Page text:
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Chicago IP Litigation Tracking Northern District of Illinois IP Cases

Tag Archives: Zurn

An Investigation By Any Other Name is Still an Investigation

Posted in Discovery

Sloan Valve Co. v. Zurn Indus., Inc., No. 10 C 204, Slip Op. (N.D. Ill. Mar. 5, 2014) (St. Eve, J.).

Judge St. Eve denied defendants’ (collectively “Zurn”) motion to exclude plaintiff Sloan Valve’s (“Sloan Valve”) expert in this patent litigation involving dual mode flush valves for plumbing fixtures.  Plaintiff’s expert conducted what he called a “survey,” but was in fact an investigation.  The expert, a 27 year veteran of the FBI, coordinated an investigation of approximately 200 bathrooms across the country which plaintiff believed would have either Sloan or Zurn plumbing fixtures.  The expert’s agents photographed specific fixtures using an app that time and location stamped them. 

The Court held that the fact that the expert used the term “survey” did not change the fact that it was an investigation, not a survey as the term is used in the legal context.  And Zurn did not dispute that the expert was qualified to conduct such an investigation.  Furthermore, the investigators did not interview anyone, they just took pictures.  So, there were no hearsay concerns.

Finally, Zurn’s other concerns did not warrant exclusion, although the could be addressed on cross-examination:

  1. The 200 sites were not randomly selected and were selected by Sloan;
  2. The sites were “overwhelmingly” public buildings; and
  3. The investigators did not investigate every bathroom at each site and did not adequately investigate the bathrooms that they did enter.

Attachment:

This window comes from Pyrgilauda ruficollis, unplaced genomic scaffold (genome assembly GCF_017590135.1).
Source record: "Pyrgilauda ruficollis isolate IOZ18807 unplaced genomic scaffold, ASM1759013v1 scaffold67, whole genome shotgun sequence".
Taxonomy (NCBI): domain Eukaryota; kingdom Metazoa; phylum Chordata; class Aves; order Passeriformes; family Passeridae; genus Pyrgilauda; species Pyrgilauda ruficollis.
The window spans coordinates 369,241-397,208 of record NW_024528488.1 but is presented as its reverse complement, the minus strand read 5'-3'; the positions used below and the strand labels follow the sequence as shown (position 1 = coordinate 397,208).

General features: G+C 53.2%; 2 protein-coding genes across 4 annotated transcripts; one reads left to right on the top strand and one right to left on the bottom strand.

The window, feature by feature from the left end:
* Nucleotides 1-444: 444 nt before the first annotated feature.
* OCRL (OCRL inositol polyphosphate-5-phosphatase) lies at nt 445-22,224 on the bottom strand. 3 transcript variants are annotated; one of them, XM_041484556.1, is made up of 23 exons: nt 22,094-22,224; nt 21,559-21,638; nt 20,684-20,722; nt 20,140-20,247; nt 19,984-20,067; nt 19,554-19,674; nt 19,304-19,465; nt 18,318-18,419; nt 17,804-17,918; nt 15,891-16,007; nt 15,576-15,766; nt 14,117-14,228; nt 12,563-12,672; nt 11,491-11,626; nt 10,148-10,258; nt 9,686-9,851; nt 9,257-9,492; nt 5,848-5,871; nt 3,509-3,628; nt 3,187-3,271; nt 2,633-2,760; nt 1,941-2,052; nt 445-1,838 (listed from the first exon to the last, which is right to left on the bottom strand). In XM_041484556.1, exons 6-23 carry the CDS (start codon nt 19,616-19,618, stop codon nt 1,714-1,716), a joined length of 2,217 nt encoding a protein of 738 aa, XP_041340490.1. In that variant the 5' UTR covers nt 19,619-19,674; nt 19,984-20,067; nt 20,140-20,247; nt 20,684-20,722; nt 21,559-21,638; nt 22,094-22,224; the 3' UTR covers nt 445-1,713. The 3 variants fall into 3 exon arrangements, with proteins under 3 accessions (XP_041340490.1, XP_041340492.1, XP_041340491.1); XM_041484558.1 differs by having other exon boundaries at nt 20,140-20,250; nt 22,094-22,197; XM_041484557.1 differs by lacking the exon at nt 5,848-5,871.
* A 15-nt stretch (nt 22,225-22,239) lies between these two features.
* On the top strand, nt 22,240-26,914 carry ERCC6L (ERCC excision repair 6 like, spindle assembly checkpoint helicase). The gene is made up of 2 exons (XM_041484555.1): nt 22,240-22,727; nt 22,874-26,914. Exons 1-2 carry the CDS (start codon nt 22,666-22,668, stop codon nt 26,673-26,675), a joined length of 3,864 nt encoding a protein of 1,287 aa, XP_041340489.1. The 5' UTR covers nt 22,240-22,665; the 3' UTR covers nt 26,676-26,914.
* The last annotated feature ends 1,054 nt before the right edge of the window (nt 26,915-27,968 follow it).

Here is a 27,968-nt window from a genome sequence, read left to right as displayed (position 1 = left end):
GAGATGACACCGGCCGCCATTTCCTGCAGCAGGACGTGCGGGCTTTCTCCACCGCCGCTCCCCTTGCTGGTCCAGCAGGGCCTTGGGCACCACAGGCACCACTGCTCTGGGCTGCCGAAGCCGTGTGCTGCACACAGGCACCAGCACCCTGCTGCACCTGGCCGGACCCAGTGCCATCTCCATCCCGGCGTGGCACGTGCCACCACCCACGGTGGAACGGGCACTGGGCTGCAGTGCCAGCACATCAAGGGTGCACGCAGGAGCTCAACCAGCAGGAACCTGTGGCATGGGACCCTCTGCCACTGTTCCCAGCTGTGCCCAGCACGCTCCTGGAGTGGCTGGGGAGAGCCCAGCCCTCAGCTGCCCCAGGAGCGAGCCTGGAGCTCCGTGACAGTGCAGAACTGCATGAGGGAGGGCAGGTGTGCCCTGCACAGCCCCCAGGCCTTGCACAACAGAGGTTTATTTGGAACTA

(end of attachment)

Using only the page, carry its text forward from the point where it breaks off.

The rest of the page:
Reply Expert Reports Must Only Respond to Rebuttal Reports

Posted in Discovery, Local Rules

Sloan Valve Co.. v. Zurn Indus., Inc., No. 10 C 204, Slip Op. (N.D. Ill. June 19, 2013) (St. Eve, J.).

Judge St. Eve granted in part defendant’s (collectively “Zurn”) motion to strike plaintiff Sloan Valve’s (“Sloan”) reply expert report in this patent dispute.  The Federal Rules and the Local Patent Rules do not typically allow reply reports without prior leave of Court for cause, LPR 5.3.  But the parties agreed to reply reports and the Court entered a reply report deadline, at the parties’ request.  So, a reply report was permissible, but only to the extent that it was responsive to the rebuttal report.  On that issue, the Court held as follows:

  • Recalculations using unweighted rations, which were mentioned but not used in the opening report, were permissible because they responded to a criticism in the rebuttal report.
  • The inclusion in calculations of “new” incremental costs was allowable as responsive to the rebuttal report.
  • The addition of an entirely new schedule and damages computation was not allowable.
  • Zurn’s expert was not allowed to file a supplemental expert report because the Court struck the improperly prejudicial portions of the reply report.


Attorneys Fees Reduced Based Upon Duplicative Work

Posted in Damages, Local Rules

Sloan Valve Co. v. Zurn Indus., Inc., No. 10 C 204, Slip Op. (N.D. Ill. Aug. 27, 2012) (St. Eve, J.).

Judge St. Eve granted in part plaintiff Sloan’s fee petition based upon the Court’s finding that defendant Zurn had “continually refused to produce relevant documents despite prior court intervention and a clear obligation to do so . . . .”  Here are the highlights:

  • Sloan’s counsel’s rates were reasonable, based in part upon the fact that Sloan paid the rates without expectation of indemnification or contribution by any third party.  The rates were between $550 and $735 for partners, $455 to $530 for senior counsel and $310 to $370 for associates.
  • Sloan’s 121 hours spent on a motion for sanctions, although it was more complex than the average motion, was not reasonable.  The Court awarded all of the fees for the two most junior attorneys and 20% of the senior attorneys’ fees, citing duplicative and excessive work being done, for a total of approximately $39,000.
  • The Court applied the same 80% reduction for senior attorney time spent on Sloan’s renewed motion for sanctions, resulting in a fee award of approximately $51,000.
  • The Court struck the most senior attorney’s time for Sloan’s reply brief in support of the renewed motion for sanction resulting in an award of approximately $26,500.